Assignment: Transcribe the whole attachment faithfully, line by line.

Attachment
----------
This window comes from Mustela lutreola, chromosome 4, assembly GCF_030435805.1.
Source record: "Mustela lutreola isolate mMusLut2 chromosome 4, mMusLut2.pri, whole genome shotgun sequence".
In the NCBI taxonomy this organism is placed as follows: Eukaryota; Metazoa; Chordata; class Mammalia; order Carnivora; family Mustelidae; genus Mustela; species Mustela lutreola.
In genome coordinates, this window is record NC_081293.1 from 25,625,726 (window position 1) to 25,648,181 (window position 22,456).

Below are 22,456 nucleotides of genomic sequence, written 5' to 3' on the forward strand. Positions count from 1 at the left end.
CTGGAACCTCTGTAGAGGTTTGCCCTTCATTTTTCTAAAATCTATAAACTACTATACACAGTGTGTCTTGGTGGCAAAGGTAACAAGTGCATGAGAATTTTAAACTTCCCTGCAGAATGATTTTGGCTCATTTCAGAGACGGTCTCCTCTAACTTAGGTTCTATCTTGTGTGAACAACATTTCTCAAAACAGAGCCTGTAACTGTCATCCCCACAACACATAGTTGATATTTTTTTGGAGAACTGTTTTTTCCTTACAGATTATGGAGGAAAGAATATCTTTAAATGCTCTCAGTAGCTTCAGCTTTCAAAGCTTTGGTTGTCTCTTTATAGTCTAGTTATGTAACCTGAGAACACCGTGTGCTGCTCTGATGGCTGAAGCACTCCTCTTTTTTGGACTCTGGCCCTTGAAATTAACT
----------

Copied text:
This window comes from Mustela lutreola, chromosome 4, assembly GCF_030435805.1.
Source record: "Mustela lutreola isolate mMusLut2 chromosome 4, mMusLut2.pri, whole genome shotgun sequence".
In the NCBI taxonomy this organism is placed as follows: Eukaryota; Metazoa; Chordata; class Mammalia; order Carnivora; family Mustelidae; genus Mustela; species Mustela lutreola.
In genome coordinates, this window is record NC_081293.1 from 25,625,726 (window position 1) to 25,648,181 (window position 22,456).

Below are 22,456 nucleotides of genomic sequence, written 5' to 3' on the forward strand. Positions count from 1 at the left end.
CTGGAACCTCTGTAGAGGTTTGCCCTTCATTTTTCTAAAATCTATAAACTACTATACACAGTGTGTCTTGGTGGCAAAGGTAACAAGTGCATGAGAATTTTAAACTTCCCTGCAGAATGATTTTGGCTCATTTCAGAGACGGTCTCCTCTAACTTAGGTTCTATCTTGTGTGAACAACATTTCTCAAAACAGAGCCTGTAACTGTCATCCCCACAACACATAGTTGATATTTTTTTGGAGAACTGTTTTTTCCTTACAGATTATGGAGGAAAGAATATCTTTAAATGCTCTCAGTAGCTTCAGCTTTCAAAGCTTTGGTTGTCTCTTTATAGTCTAGTTATGTAACCTGAGAACACCGTGTGCTGCTCTGATGGCTGAAGCACTCCTCTTTTTTGGACTCTGGCCCTTGAAATTAACT